Full Disclosure: This jacket was provided to me at no cost by Columbia. I requested a bright blue one but all they had was “Breen,” aka brown.
I’ve finally had a chance to take this jacket out enough times to get a good feel for it, which took a while due to the warm temperatures we experienced through late autumn. I wasn’t so sure about it when I was offered the jacket, for two reasons: first, I already have a couple similar puffies – the First Ascent Igniter hoody, and the Stoic Luft Down sweater; second, I’ve never had a great impression of Columbia products, as they tend to target the low-end of the product range. The Igniter is rather similar to the Shimmer Me Timbers, and has mostly served me well in the past.
The Columbia jacket is quite a bit warmer, too. I took the Igniter to Alaska this summer, and though it wasn’t very cold, I sometimes had trouble staying warm hanging out around camp in it. My first real use of the Shimmer jacket was in sub-zero temperatures, leisurely walking Scout to the post office, and I was very warm. I took it on the hut trip, where it was too warm most of the time to wear (largely in part due to other people in the hut keeping it painfully warm inside), and I’ve used it as a “belay jacket” for longer breaks skiing and climbing.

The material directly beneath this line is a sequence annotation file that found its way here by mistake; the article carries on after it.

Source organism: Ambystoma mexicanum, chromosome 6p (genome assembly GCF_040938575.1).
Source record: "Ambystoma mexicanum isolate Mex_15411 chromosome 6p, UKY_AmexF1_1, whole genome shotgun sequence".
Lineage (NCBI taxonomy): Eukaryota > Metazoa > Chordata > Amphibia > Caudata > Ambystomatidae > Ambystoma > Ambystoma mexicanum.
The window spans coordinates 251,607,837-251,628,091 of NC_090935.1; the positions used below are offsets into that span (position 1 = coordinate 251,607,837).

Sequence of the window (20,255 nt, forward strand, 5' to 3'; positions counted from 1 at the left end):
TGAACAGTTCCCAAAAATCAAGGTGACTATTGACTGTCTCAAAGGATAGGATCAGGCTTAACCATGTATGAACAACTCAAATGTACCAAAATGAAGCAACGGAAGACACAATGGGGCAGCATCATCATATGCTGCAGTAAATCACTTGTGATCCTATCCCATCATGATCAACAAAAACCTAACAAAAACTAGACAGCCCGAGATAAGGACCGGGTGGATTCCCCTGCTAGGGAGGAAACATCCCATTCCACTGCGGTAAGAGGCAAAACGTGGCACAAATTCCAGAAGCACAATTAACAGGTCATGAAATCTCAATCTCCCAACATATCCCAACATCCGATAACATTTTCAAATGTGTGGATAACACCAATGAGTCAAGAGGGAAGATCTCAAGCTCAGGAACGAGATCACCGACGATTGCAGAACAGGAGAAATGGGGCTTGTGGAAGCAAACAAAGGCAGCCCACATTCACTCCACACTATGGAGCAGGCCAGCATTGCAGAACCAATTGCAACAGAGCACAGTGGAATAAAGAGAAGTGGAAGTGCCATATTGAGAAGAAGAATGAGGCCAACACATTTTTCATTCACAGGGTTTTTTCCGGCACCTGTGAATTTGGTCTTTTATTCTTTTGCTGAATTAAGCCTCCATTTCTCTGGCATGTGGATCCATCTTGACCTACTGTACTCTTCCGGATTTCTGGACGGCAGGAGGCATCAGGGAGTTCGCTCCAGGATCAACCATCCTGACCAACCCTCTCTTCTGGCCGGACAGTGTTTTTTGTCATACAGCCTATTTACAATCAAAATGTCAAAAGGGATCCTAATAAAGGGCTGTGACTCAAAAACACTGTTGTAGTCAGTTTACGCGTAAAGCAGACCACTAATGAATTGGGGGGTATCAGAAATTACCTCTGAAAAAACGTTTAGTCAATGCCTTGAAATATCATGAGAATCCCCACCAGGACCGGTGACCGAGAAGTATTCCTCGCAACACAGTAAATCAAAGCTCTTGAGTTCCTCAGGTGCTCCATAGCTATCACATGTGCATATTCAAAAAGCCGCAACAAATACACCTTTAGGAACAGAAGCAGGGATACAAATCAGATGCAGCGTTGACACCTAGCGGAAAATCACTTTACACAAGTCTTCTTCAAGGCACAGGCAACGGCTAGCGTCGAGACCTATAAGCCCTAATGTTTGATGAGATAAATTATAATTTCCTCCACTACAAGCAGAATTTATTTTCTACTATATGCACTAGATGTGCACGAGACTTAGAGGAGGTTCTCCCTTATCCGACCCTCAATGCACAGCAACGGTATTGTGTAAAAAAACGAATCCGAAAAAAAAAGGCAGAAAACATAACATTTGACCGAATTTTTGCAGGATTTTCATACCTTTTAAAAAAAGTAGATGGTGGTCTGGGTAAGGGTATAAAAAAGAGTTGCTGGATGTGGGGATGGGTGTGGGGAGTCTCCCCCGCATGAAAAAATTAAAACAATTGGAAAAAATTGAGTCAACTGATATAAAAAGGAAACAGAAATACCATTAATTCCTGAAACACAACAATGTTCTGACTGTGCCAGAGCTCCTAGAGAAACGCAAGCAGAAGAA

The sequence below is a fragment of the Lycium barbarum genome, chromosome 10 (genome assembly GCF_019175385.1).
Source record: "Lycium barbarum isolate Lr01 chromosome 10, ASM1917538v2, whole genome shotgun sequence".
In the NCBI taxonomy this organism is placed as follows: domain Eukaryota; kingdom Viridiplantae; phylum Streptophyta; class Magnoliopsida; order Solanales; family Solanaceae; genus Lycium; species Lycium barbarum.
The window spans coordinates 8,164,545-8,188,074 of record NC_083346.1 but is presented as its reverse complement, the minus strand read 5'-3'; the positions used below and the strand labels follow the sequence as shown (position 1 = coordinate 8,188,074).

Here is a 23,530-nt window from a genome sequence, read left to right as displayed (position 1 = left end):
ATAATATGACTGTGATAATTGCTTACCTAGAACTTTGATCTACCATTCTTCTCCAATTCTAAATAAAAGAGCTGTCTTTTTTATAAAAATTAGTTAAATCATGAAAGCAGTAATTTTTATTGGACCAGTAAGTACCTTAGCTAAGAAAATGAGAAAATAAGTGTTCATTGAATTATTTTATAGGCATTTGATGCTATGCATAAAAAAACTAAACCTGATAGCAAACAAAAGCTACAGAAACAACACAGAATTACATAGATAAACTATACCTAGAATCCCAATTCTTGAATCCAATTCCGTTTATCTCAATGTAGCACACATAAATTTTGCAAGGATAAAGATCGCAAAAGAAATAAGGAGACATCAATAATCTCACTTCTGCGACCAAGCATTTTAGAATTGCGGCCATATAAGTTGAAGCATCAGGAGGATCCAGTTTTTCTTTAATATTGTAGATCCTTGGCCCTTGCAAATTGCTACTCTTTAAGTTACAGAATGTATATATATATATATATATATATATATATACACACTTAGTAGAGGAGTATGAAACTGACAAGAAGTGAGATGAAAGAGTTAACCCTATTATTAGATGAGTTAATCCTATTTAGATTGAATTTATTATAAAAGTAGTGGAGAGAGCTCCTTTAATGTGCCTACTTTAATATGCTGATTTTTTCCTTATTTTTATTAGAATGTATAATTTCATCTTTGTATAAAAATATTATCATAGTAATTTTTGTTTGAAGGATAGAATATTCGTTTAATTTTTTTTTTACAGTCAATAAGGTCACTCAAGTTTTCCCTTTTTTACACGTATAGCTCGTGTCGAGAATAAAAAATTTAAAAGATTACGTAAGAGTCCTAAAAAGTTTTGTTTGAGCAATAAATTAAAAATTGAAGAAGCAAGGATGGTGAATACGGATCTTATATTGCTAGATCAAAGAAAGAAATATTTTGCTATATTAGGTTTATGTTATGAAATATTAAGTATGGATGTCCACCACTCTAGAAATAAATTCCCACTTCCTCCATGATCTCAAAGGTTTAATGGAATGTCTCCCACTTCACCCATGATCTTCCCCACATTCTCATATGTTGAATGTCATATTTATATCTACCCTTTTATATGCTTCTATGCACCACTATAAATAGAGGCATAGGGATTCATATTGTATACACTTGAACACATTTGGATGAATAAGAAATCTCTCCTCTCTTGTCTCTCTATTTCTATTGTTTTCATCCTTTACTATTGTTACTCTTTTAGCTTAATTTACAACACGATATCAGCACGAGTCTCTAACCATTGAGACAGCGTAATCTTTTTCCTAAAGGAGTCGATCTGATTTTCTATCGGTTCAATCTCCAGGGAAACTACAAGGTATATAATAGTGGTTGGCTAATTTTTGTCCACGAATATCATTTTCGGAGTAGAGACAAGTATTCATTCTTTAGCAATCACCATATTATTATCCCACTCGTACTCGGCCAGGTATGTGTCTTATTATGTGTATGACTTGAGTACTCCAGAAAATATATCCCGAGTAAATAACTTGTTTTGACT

The cut is actually rather athletic, in contrast to most of what I’ve seen from Columbia in the past. The torso isn’t as roomy as a tent (as an old jacket of theirs I owned several years ago did), and the sleeves are long. It’s pretty average weight-wise for its class, and decently compressible. If you try to use it while working hard (or really at all), you’ll overheat – so don’t get it if that’s your intention. Though it’s hard to say this early in to its life, it seems to be well-built – I intentionally take it through tight trees to see if branches would tear the fabric, and so far it’s holding up well. It doesn’t feature any holes from the chest pocket for headphones, if that’s something you’re worried about.
All things considered, I’m fairly impressed by the jacket. It seems that Columbia’s purchase of Mountain Hardware several years ago is finally resulting in some trickle-down in terms of quality. I wouldn’t have purchased it on my own as I already had similar jackets, but now that I have it I will continue to use it when I know I’ll be taking occasional breaks on cold days. It’s not the lightest or most compressible jacket in the category, but it’s certainly one of the cheapest.